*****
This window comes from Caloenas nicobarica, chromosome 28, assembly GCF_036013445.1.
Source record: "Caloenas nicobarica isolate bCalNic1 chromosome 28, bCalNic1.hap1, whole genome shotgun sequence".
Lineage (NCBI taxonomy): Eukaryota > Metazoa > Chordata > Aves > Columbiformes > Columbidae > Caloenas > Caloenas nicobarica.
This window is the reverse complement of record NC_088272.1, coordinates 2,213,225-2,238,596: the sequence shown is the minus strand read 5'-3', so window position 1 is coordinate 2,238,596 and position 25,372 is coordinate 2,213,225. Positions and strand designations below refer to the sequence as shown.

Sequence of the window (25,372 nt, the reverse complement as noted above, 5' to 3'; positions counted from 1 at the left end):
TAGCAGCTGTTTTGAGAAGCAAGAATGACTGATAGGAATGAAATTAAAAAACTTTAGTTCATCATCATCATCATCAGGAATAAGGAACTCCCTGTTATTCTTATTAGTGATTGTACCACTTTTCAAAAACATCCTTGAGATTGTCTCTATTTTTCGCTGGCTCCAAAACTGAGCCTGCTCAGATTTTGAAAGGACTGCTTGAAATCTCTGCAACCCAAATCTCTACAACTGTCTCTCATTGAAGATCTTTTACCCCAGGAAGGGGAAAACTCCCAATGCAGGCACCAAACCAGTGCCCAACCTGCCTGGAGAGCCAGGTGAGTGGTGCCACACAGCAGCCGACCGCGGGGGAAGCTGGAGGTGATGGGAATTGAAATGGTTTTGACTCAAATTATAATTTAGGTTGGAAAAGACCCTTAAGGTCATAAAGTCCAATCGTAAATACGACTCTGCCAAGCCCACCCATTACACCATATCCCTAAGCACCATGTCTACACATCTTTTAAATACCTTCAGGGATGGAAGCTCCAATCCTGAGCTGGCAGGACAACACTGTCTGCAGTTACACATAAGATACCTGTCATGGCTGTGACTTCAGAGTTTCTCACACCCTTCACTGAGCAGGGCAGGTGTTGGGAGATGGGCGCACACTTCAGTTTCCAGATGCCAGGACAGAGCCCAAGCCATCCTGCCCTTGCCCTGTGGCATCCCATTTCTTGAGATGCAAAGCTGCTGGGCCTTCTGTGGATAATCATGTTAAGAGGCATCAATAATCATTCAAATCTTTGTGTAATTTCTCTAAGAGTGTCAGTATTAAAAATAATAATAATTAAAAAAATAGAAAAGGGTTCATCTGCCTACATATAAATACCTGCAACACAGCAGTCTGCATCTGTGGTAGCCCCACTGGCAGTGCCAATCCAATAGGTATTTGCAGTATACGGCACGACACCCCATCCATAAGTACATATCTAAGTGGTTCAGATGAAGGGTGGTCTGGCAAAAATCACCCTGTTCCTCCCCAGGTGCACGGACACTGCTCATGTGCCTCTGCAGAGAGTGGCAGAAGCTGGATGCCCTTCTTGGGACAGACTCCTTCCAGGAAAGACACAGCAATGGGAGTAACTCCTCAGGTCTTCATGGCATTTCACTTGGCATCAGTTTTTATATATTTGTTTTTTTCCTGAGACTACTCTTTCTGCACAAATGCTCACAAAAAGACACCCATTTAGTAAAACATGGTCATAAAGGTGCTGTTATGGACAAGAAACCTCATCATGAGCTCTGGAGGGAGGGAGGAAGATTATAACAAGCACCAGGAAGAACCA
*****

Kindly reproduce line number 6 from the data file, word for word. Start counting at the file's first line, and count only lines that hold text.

TAGCAGCTGTTTTGAGAAGCAAGAATGACTGATAGGAATGAAATTAAAAAACTTTAGTTCATCATCATCATCATCAGGAATAAGGAACTCCCTGTTATTCTTATTAGTGATTGTACCACTTTTCAAAAACATCCTTGAGATTGTCTCTATTTTTCGCTGGCTCCAAAACTGAGCCTGCTCAGATTTTGAAAGGACTGCTTGAAATCTCTGCAACCCAAATCTCTACAACTGTCTCTCATTGAAGATCTTTTACCCCAGGAAGGGGAAAACTCCCAATGCAGGCACCAAACCAGTGCCCAACCTGCCTGGAGAGCCAGGTGAGTGGTGCCACACAGCAGCCGACCGCGGGGGAAGCTGGAGGTGATGGGAATTGAAATGGTTTTGACTCAAATTATAATTTAGGTTGGAAAAGACCCTTAAGGTCATAAAGTCCAATCGTAAATACGACTCTGCCAAGCCCACCCATTACACCATATCCCTAAGCACCATGTCTACACATCTTTTAAATACCTTCAGGGATGGAAGCTCCAATCCTGAGCTGGCAGGACAACACTGTCTGCAGTTACACATAAGATACCTGTCATGGCTGTGACTTCAGAGTTTCTCACACCCTTCACTGAGCAGGGCAGGTGTTGGGAGATGGGCGCACACTTCAGTTTCCAGATGCCAGGACAGAGCCCAAGCCATCCTGCCCTTGCCCTGTGGCATCCCATTTCTTGAGATGCAAAGCTGCTGGGCCTTCTGTGGATAATCATGTTAAGAGGCATCAATAATCATTCAAATCTTTGTGTAATTTCTCTAAGAGTGTCAGTATTAAAAATAATAATAATTAAAAAAATAGAAAAGGGTTCATCTGCCTACATATAAATACCTGCAACACAGCAGTCTGCATCTGTGGTAGCCCCACTGGCAGTGCCAATCCAATAGGTATTTGCAGTATACGGCACGACACCCCATCCATAAGTACATATCTAAGTGGTTCAGATGAAGGGTGGTCTGGCAAAAATCACCCTGTTCCTCCCCAGGTGCACGGACACTGCTCATGTGCCTCTGCAGAGAGTGGCAGAAGCTGGATGCCCTTCTTGGGACAGACTCCTTCCAGGAAAGACACAGCAATGGGAGTAACTCCTCAGGTCTTCATGGCATTTCACTTGGCATCAGTTTTTATATATTTGTTTTTTTCCTGAGACTACTCTTTCTGCACAAATGCTCACAAAAAGACACCCATTTAGTAAAACATGGTCATAAAGGTGCTGTTATGGACAAGAAACCTCATCATGAGCTCTGGAGGGAGGGAGGAAGATTATAACAAGCACCAGGAAGAACCA